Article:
Saturday, September 20, 2014

How Much of Our Current Political Insanity Can Be Attributed to Early Childhood Brain Damage?

Kevin Drum had a recent blog post on how incarceration rates are down among younger people and up in older populations and the links between this and lead.

This led me to thinking about how a lot of the problems of the last 30 years are commonly attributed to many of the same characteristics that are often associated with criminality such as selfishness and a short term orientation. Since behavior is highly associated with social context, it stands to reason that these traits would be expressed differently in people with higher socioeconomic status then the low status people that are often incarcerated for crimes.

If this association does exist it would help to explain how our society shifted away from the more communal values of the 1950s and 60s when business and government were both moving towards a more inclusive vision that engaged diverse stakeholders* to the time since the 1980s when ideas such as shareholder capitalism began to take hold and dominate public discourse. Today the upper reaches of business and government are dominated by people who are in the age groups that are being associated with higher crime and incarceration rates. If there is an association between lead and criminality in people of low socioeconomic status it would hold to reason that there is a similar influence on people of higher status, perhaps helping to explain some of the extremely short term thinking that has become common on issues like the environment and inequality among people of high status.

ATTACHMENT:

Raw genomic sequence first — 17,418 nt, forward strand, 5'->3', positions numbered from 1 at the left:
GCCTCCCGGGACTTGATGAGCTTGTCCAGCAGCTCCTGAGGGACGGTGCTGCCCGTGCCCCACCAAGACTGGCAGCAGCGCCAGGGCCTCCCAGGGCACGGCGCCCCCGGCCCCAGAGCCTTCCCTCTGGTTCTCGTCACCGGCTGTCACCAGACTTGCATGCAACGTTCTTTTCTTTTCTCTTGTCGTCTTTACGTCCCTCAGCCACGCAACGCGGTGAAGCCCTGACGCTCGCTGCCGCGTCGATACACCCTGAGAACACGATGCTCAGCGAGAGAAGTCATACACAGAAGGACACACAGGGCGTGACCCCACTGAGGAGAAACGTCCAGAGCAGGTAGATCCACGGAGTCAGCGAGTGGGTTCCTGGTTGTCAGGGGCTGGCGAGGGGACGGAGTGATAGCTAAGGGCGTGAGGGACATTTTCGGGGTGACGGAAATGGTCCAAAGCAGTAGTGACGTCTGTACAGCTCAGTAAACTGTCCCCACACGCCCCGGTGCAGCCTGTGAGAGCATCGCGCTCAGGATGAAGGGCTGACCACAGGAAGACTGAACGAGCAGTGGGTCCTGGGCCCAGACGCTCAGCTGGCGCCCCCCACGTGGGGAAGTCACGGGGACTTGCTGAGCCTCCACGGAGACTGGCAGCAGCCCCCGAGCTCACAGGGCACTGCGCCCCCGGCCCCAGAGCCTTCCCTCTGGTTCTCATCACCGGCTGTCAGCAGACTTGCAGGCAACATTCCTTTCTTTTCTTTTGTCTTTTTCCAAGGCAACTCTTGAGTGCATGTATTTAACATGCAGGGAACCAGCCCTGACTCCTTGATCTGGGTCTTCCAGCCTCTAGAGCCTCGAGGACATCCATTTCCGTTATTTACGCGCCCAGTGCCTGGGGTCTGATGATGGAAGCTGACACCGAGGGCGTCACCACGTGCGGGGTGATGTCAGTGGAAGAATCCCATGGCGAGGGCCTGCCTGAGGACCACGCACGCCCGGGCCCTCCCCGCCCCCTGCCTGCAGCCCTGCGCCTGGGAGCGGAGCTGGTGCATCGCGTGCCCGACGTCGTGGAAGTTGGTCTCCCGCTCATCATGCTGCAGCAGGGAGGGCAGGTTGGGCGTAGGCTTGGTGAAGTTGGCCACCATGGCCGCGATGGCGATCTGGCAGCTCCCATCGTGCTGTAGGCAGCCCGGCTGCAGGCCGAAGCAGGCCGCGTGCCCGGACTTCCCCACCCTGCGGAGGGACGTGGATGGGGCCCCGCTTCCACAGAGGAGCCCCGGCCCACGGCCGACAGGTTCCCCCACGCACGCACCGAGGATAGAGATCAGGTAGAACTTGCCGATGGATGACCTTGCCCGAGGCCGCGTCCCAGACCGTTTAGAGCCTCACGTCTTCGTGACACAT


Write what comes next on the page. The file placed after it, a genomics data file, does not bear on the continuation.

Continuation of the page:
*limited of course by holdovers of earlier inegalitarian social relationships and the prejudices of the time, but these were times of progress rather than regress


  1. But since these higher ups don't get incarcerated...

  2. Lead-to-criminality is an interesting hypothesis but it's at the "more research needed" stage. Kevin Drum went on a tear about this a few years ago and is now utterly convinced on the slimmest evidence. This annoys me.

    1. Definitely at the more research is needed stage. It has better evidence for it then the much more widely publicized abortion crime link from Freakonomics however so I don't mind Drum trying to publicize it. If I hadn't been thinking about this because of a class noting differences in ethics reporting with a similar time frame I wouldn't have posted this further. It does match well with some cultural shifts at about the same time that otherwise lack a plausible cause.

      On the other hand, while the population studies look strongly convincing when the issue is looked at with cohort studies or other methods results become insignificant which casts doubt on the hypothesis. Still, no one has a better explanation that fits the available data.